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shain

Traveling in Georgia 2018

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43 minutes ago, shain said:

 

I haven't had a Lebanese fatayer in ages (however the Palestinian flat fatayer is a favorite of mine). I won't consider them very similar to this Georgian pastry, this dough was much more tender and rich, I think some potato might have been mixed into the dough. 

 

 

 

https://georgianrecipes.net/2013/03/29/mtskheturi-gvezeli-meat-pastry/

 

I found this in the internet.  How does this recipe look to you?

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4 hours ago, ElsieD said:

 

 

https://georgianrecipes.net/2013/03/29/mtskheturi-gvezeli-meat-pastry/

 

I found this in the internet.  How does this recipe look to you?

 

It seems tasty for sure, but not exactly like what we had there. The dough seems too lean. Other recpies I saw use milk or yogurt, those that do use only water include some butter. 

The inclusion of rice seems strange to me, but I haven't had the the meat filled version, so I can't say for sure. I'll suggest skipping it so you get a more consentrated filling, and make the pastries smaller to compensate (part of their charm was being small enough to be eaten out of hand if desired). 

Adding some coriander seeds and parsley to the filling can be nice as well. 

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23 minutes ago, shain said:

 

It seems tasty for sure, but not exactly like what we had there. The dough seems too lean. Other recpies I saw use milk or yogurt, those that do use only water include some butter. 

The inclusion of rice seems strange to me, but I haven't had the the meat filled version, so I can't say for sure. I'll suggest skipping it so you get a more consentrated filling, and make the pastries smaller to compensate (part of their charm was being small enough to be eaten out of hand if desired). 

Adding some coriander seeds and parsley to the filling can be nice as well. 

 

Thanks.  I'll look around some more.  I'd like to make this.

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"Dry bridge market" - where you can probably find any second-hand item you could imagine.

  

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I've never seen such an active slingshot market!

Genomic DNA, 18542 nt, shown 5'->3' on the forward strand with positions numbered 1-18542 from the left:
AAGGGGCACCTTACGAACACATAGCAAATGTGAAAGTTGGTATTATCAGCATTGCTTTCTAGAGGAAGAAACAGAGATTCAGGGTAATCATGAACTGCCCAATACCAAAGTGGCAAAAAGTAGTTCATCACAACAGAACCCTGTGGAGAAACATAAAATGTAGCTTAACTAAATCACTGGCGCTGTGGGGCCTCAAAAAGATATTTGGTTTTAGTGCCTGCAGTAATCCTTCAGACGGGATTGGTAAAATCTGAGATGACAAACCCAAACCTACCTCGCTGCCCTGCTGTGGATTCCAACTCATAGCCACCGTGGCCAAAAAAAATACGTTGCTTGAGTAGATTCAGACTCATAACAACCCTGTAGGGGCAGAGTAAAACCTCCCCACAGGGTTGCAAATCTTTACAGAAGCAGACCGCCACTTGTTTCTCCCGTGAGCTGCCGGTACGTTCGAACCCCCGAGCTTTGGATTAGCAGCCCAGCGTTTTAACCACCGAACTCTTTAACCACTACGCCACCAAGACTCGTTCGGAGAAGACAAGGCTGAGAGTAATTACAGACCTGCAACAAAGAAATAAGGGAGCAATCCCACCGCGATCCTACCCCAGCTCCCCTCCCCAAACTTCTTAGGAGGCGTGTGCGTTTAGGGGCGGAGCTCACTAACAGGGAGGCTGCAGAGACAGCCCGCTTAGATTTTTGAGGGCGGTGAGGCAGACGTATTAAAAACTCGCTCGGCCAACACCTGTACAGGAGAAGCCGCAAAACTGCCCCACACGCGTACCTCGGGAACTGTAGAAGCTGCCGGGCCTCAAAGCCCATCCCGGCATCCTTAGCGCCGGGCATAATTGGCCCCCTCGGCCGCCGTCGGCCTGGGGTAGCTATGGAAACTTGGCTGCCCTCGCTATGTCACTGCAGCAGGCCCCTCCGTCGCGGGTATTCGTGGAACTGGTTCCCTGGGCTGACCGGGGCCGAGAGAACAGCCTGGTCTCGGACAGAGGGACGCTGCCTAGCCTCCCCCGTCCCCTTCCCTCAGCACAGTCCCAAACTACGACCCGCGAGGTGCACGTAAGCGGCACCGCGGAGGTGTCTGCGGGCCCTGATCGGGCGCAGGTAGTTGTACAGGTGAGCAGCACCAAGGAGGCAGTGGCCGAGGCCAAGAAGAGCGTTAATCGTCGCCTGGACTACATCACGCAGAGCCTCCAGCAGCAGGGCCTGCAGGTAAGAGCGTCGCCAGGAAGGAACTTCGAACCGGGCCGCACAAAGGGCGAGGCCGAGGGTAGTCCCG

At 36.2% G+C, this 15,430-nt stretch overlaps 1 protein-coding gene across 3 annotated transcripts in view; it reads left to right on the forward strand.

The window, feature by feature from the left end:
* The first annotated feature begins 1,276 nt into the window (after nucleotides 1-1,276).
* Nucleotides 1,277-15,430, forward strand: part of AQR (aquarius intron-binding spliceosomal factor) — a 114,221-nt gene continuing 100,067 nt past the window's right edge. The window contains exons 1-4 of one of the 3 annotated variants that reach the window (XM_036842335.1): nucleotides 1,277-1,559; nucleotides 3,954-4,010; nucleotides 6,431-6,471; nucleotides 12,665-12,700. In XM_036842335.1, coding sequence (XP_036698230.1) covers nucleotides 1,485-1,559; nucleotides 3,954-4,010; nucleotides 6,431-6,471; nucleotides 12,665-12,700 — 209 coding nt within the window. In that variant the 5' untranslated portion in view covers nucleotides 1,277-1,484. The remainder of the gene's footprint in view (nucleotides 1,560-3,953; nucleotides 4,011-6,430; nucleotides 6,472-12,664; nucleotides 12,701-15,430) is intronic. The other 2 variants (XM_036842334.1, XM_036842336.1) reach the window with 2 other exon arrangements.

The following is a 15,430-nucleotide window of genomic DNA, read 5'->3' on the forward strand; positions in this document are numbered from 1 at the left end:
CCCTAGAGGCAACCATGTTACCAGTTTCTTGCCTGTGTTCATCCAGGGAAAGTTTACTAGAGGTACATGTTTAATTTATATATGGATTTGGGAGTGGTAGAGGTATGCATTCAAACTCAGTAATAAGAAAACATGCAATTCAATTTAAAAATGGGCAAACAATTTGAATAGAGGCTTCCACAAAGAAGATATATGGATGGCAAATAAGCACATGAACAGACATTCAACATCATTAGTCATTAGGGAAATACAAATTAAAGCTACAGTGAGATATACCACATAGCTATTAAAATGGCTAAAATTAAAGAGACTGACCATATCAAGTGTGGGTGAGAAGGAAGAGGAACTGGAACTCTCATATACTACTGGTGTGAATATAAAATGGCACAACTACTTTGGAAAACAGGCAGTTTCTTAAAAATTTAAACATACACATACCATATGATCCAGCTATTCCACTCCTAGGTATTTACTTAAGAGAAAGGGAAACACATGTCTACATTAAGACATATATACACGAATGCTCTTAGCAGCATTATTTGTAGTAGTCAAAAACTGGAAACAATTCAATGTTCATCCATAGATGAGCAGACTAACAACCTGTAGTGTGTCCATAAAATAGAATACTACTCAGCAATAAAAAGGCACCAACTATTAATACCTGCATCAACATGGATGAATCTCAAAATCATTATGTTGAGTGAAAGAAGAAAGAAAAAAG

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The image where you show some handles and grinding (?) plates - for food?  Looks like my flea market though it is one of the largest in the US. The treaures one can find are fascinating. Often displayed on the ground like you show, https://www.longbeachantiquemarket.com/

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32 minutes ago, heidih said:

The image where you show some handles and grinding (?) plates - for food?  Looks like my flea market though it is one of the largest in the US. The treaures one can find are fascinating. Often displayed on the ground like you show, https://www.longbeachantiquemarket.com/

Yes those are meat grinder parts. 

Your market seems massive! 

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After a visit at the park, we decided to have khachapuri for lunch.

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Grape "lemonade" - i.e. grape soda. Flavored with local wine grapes, it was tasty, if very sweet.

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Lobiani - filled with beans paste. The dough was thin and crisp, but the filling too dry.

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Adjaruli khachapuri - made from the same dough, but being thicker due to how it's shaped, results in a very different quality. The dough is airy and soft, with notable yogurt flavor and very low on salt. We removed the pat of butter, as the filling seemed rich enough. It had a tart, yogurt flavor as well as a light sheep cheese flavor. It is consumed by removing pieces of the crust and sipping into the cheese. We also find it works well to dip the lobiani into the cheese.

 

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Edited by shain (log)
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Last evening in Georgia.

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A plate of herbs. 

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Garlicky roasted eggplant. Meaty and slightly oily. The garlic spiciness comes through.

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Mchadi - a corn bread. This version also contained chopped cheese. It is very crisp, tender and flavorfull.

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Kharcho - beef stewed in a rich walnut sauce, with garlic, tomato and coriander. 

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Various mushrooms with onion, herbs garlic and butter. 

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Edited by shain (log)
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Thank you so much for showing us this beautiful country and it's diverse selection of foods.  I have learned more than a few things and I really appreciate your having taken the time to take us with you.

 

Elsie

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Yes thank you so much for sharing your experiences,. You describe the food so well. My head has tasted it all and I will re-visit for inspration. 

 

Oh and if English is not your first language you deserve high props on your communication skills  :)


Edited by heidih (log)
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That sent me down the rabbit hole of looking up a kharcho recipe. I'll be trying that.

 

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